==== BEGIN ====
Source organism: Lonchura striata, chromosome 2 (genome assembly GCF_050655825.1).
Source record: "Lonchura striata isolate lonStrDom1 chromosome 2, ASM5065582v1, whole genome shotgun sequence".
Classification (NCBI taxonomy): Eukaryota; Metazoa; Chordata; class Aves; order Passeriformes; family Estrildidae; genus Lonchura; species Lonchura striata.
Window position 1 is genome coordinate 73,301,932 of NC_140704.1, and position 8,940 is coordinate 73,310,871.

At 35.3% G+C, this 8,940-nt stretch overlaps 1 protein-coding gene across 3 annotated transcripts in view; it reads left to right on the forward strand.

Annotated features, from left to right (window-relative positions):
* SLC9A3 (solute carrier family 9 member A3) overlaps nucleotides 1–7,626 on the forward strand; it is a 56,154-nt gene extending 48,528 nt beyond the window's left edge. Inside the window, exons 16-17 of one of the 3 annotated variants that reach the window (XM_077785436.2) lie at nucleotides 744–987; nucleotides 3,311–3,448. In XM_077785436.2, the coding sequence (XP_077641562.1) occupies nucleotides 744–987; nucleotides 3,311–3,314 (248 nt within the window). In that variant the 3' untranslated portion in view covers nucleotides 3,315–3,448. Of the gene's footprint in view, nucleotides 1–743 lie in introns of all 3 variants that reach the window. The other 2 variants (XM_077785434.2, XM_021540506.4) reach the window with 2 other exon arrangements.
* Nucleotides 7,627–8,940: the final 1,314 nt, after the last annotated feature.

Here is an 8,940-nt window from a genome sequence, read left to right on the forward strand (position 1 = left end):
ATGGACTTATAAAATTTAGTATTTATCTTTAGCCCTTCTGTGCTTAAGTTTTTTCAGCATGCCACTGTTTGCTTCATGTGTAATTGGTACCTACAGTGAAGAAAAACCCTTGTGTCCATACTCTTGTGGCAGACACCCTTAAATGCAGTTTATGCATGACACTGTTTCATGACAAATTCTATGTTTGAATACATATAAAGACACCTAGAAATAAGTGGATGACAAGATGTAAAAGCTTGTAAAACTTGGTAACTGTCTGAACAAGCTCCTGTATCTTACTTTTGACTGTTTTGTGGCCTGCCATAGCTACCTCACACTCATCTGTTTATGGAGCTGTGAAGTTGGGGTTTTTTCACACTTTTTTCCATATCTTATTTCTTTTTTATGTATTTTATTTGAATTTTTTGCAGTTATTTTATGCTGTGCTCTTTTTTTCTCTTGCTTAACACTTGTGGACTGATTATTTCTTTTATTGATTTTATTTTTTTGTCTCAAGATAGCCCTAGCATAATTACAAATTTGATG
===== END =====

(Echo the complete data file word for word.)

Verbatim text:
Source organism: Lonchura striata, chromosome 2 (genome assembly GCF_050655825.1).
Source record: "Lonchura striata isolate lonStrDom1 chromosome 2, ASM5065582v1, whole genome shotgun sequence".
Classification (NCBI taxonomy): Eukaryota; Metazoa; Chordata; class Aves; order Passeriformes; family Estrildidae; genus Lonchura; species Lonchura striata.
Window position 1 is genome coordinate 73,301,932 of NC_140704.1, and position 8,940 is coordinate 73,310,871.

At 35.3% G+C, this 8,940-nt stretch overlaps 1 protein-coding gene across 3 annotated transcripts in view; it reads left to right on the forward strand.

Annotated features, from left to right (window-relative positions):
* SLC9A3 (solute carrier family 9 member A3) overlaps nucleotides 1–7,626 on the forward strand; it is a 56,154-nt gene extending 48,528 nt beyond the window's left edge. Inside the window, exons 16-17 of one of the 3 annotated variants that reach the window (XM_077785436.2) lie at nucleotides 744–987; nucleotides 3,311–3,448. In XM_077785436.2, the coding sequence (XP_077641562.1) occupies nucleotides 744–987; nucleotides 3,311–3,314 (248 nt within the window). In that variant the 3' untranslated portion in view covers nucleotides 3,315–3,448. Of the gene's footprint in view, nucleotides 1–743 lie in introns of all 3 variants that reach the window. The other 2 variants (XM_077785434.2, XM_021540506.4) reach the window with 2 other exon arrangements.
* Nucleotides 7,627–8,940: the final 1,314 nt, after the last annotated feature.

Here is an 8,940-nt window from a genome sequence, read left to right on the forward strand (position 1 = left end):
ATGGACTTATAAAATTTAGTATTTATCTTTAGCCCTTCTGTGCTTAAGTTTTTTCAGCATGCCACTGTTTGCTTCATGTGTAATTGGTACCTACAGTGAAGAAAAACCCTTGTGTCCATACTCTTGTGGCAGACACCCTTAAATGCAGTTTATGCATGACACTGTTTCATGACAAATTCTATGTTTGAATACATATAAAGACACCTAGAAATAAGTGGATGACAAGATGTAAAAGCTTGTAAAACTTGGTAACTGTCTGAACAAGCTCCTGTATCTTACTTTTGACTGTTTTGTGGCCTGCCATAGCTACCTCACACTCATCTGTTTATGGAGCTGTGAAGTTGGGGTTTTTTCACACTTTTTTCCATATCTTATTTCTTTTTTATGTATTTTATTTGAATTTTTTGCAGTTATTTTATGCTGTGCTCTTTTTTTCTCTTGCTTAACACTTGTGGACTGATTATTTCTTTTATTGATTTTATTTTTTTGTCTCAAGATAGCCCTAGCATAATTACAAATTTGATG